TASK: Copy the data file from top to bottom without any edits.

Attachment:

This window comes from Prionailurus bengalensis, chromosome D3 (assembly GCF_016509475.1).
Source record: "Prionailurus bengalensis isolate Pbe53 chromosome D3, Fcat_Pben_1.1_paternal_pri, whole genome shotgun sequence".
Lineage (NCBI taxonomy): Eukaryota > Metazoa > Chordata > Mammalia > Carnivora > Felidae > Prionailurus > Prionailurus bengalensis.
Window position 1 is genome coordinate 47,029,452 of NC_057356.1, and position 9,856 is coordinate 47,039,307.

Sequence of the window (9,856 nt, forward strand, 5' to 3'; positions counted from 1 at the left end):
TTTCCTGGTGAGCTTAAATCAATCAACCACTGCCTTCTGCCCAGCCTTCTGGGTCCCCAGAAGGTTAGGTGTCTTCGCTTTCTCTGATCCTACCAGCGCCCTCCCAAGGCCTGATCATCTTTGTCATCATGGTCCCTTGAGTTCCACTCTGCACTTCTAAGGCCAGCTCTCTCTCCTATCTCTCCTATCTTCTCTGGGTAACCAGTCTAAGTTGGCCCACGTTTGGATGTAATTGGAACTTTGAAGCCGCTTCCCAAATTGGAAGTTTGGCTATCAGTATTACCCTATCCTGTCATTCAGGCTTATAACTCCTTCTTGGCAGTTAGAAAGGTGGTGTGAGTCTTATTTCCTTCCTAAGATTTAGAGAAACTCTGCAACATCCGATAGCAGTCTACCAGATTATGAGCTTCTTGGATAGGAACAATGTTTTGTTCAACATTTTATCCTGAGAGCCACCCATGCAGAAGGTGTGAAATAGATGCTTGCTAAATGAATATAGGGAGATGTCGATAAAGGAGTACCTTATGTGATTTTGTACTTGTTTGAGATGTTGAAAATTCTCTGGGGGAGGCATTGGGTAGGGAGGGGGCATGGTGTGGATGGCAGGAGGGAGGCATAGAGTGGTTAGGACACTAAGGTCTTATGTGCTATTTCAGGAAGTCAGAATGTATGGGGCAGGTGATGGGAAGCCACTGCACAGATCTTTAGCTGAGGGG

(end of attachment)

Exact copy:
This window comes from Prionailurus bengalensis, chromosome D3 (assembly GCF_016509475.1).
Source record: "Prionailurus bengalensis isolate Pbe53 chromosome D3, Fcat_Pben_1.1_paternal_pri, whole genome shotgun sequence".
Lineage (NCBI taxonomy): Eukaryota > Metazoa > Chordata > Mammalia > Carnivora > Felidae > Prionailurus > Prionailurus bengalensis.
Window position 1 is genome coordinate 47,029,452 of NC_057356.1, and position 9,856 is coordinate 47,039,307.

Sequence of the window (9,856 nt, forward strand, 5' to 3'; positions counted from 1 at the left end):
TTTCCTGGTGAGCTTAAATCAATCAACCACTGCCTTCTGCCCAGCCTTCTGGGTCCCCAGAAGGTTAGGTGTCTTCGCTTTCTCTGATCCTACCAGCGCCCTCCCAAGGCCTGATCATCTTTGTCATCATGGTCCCTTGAGTTCCACTCTGCACTTCTAAGGCCAGCTCTCTCTCCTATCTCTCCTATCTTCTCTGGGTAACCAGTCTAAGTTGGCCCACGTTTGGATGTAATTGGAACTTTGAAGCCGCTTCCCAAATTGGAAGTTTGGCTATCAGTATTACCCTATCCTGTCATTCAGGCTTATAACTCCTTCTTGGCAGTTAGAAAGGTGGTGTGAGTCTTATTTCCTTCCTAAGATTTAGAGAAACTCTGCAACATCCGATAGCAGTCTACCAGATTATGAGCTTCTTGGATAGGAACAATGTTTTGTTCAACATTTTATCCTGAGAGCCACCCATGCAGAAGGTGTGAAATAGATGCTTGCTAAATGAATATAGGGAGATGTCGATAAAGGAGTACCTTATGTGATTTTGTACTTGTTTGAGATGTTGAAAATTCTCTGGGGGAGGCATTGGGTAGGGAGGGGGCATGGTGTGGATGGCAGGAGGGAGGCATAGAGTGGTTAGGACACTAAGGTCTTATGTGCTATTTCAGGAAGTCAGAATGTATGGGGCAGGTGATGGGAAGCCACTGCACAGATCTTTAGCTGAGGGG